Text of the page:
With news that the coronavirus called 2019-nCoV is capable of spreading from human to human, many are concerned about the possibility of a new pandemic, and that is not outside the realm of possibility, according to Jeff Hogan, a professor and infectious disease expert at the University of Georgia, who studied the SARS coronavirus extensively.
Below, he shares some of his thoughts on the current outbreak, how people can protect themselves and what the future may hold for 2019-nCoV.
What is a coronavirus?
“This is a virus that belongs to the family called Coronaviridae. For a very long time, the ‘human’ coronaviruses were thought to cause only mild to moderate respiratory tract infections unless a person has other medical conditions such as a suppressed immune system. This changed when severe acute respiratory syndrome (SARS) virus was isolated in 2002 and 2003.
“Based on the limited data available currently, this new outbreak is caused by a virus called 2019-nCoV that is different in many ways from the virus that caused the 2002/2003 pandemic. However, both viruses are very likely to have originated from bats, recombined with coronaviruses from other animals, and this gave 2019-nCoV the ability to efficiently infect and transmit among humans. It is important to note that further research is need to confirm the origin of 2019-nCoV.”
How do coronaviruses spread?
“As with influenza, RSV, and other respiratory viruses there are several routes of infection. Small to large droplets aerosolized when an infected person sneezes or coughs, and these can be inhaled into the nose and lungs. The aerosolization is thought to be the primary route of virus entry. However, droplets containing viruses can also be deposited on hard surfaces and persist for several days. A person can then touch a contaminated surface and self-inoculate by inserting their fingers in their nose, mouth, or possibly eyes. I call it ‘the magic finger’ route.”
Are certain populations more susceptible/at risk for complications?
“Populations most at risk typically have one or more underlying medical conditions such as a suppressed immune system. Persons over the age of 50 with diabetes, HIV infection, and kidney or liver problems generally presented with the most severe disease after SARS-CoV infection in 2003. This may also be the case for 2019-nCoV, but additional data are needed to confirm this.”
What precautions should people take to limit exposure?
“First and foremost, avoid direct contact with persons known to be infected with 2019-nCoV. Also, travel to locations where human cases have been confirmed—Wuhan, China, for example— should also be avoided if at all possible. In addition, proper, thorough handwashing is very effective at reducing the risk of self-inoculation by manually introducing the virus into the nose, eyes, or mouth.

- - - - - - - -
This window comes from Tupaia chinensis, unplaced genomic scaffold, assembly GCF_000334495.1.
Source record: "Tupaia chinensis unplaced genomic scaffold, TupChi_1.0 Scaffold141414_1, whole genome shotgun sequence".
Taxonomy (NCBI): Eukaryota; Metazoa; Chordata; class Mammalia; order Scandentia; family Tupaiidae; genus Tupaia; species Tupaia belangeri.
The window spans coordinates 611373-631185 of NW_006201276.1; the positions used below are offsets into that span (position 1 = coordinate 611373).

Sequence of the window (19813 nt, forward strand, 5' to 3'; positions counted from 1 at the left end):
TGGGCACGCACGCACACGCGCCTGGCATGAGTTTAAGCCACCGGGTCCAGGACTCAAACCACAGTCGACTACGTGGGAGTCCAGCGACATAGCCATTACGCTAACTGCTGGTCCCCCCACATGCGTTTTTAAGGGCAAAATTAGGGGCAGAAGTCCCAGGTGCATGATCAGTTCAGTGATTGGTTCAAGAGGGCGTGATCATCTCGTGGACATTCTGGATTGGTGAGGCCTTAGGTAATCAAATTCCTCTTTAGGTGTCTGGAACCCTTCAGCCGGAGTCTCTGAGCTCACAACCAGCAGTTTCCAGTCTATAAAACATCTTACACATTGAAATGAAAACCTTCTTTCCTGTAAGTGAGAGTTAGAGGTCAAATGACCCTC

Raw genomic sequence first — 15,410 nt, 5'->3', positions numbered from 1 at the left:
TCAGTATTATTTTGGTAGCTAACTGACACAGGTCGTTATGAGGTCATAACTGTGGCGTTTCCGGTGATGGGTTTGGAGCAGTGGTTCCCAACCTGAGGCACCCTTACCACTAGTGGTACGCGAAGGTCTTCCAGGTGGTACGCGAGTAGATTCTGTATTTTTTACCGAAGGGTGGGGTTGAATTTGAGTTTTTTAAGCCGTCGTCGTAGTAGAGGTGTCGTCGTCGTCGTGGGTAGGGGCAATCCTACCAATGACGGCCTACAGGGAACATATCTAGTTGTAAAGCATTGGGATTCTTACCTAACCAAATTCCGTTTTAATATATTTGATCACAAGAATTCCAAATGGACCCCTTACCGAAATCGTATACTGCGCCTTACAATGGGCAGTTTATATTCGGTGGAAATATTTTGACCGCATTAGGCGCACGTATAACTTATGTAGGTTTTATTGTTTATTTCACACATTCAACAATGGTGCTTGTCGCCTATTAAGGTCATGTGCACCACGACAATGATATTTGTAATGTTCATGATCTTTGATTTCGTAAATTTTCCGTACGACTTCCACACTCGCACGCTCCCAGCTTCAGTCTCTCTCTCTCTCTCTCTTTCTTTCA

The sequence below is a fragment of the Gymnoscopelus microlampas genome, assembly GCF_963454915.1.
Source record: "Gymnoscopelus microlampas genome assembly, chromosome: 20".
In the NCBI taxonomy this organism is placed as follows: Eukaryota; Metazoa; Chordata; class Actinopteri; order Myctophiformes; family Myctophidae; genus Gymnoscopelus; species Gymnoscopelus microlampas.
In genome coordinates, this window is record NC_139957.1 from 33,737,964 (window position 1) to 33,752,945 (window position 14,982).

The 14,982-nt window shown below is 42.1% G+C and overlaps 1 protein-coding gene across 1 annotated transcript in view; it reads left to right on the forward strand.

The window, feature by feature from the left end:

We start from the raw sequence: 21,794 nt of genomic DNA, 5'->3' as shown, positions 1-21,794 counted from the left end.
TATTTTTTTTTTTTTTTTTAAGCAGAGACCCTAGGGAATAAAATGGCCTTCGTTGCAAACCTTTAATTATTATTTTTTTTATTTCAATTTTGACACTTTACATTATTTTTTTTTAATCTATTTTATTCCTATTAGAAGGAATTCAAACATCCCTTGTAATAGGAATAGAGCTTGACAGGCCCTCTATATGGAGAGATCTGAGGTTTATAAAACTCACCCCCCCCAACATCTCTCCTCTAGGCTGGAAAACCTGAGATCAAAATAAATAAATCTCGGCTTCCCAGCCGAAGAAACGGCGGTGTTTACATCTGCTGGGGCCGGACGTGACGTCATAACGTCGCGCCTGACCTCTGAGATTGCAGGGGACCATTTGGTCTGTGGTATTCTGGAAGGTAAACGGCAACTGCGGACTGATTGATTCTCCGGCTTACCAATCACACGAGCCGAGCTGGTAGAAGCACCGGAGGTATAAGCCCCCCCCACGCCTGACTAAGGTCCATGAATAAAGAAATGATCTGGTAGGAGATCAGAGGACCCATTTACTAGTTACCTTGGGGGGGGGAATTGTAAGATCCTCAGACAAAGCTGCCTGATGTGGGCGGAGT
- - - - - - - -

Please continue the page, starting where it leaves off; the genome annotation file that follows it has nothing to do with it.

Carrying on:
“While it may seem like a good idea, surgical-type masks will provide little if any protection from aerosols containing virus. A more effective approach could be to avoid poorly ventilated areas with lots of people in a confined space.”
How does this coronavirus compare to previous outbreaks (SARS, for example)?
“It is still too early to tell how 2019-nCoV compares to SARS-CoV in terms of ability to transmit person to person, morbidity, and mortality. However, good old-fashioned public health measures such as quarantine, handwashing, surveillance of travelers and the use of advanced respiratory protection for healthcare workers was sufficient to end the pandemic in 2003 and are almost certain to do the same with the current outbreak.”
Are you concerned that this could turn into a new pandemic?
“With global travel, the identification of any new virus causing human disease is very concerning. This is compounded by the fact that human to human transmission has been well-documented for 2019-nCoV. Most concerning is the spread of the new virus in healthcare facilities as was the case with SARS-CoV in 2003.
“While WHO and other authorities have not declared this a pandemic, I do expect this type of announcement unless the rate of new cases begins to decline rapidly in the next 7-10 days.”
During the course of his 27-year scientific career, Dr. Hogan has studied a variety of pathogens that cause disease in humans, including influenza, Marburg and Ebola viruses, and his laboratory has worked to develop vaccines to protect against many of these pathogens. He has also studied the SARS-Coronavirus (SARS-CoV) extensively, and his laboratory continues to develop new approaches to prevent the diseases, transmission, and mortality associated with viral and bacterial infections.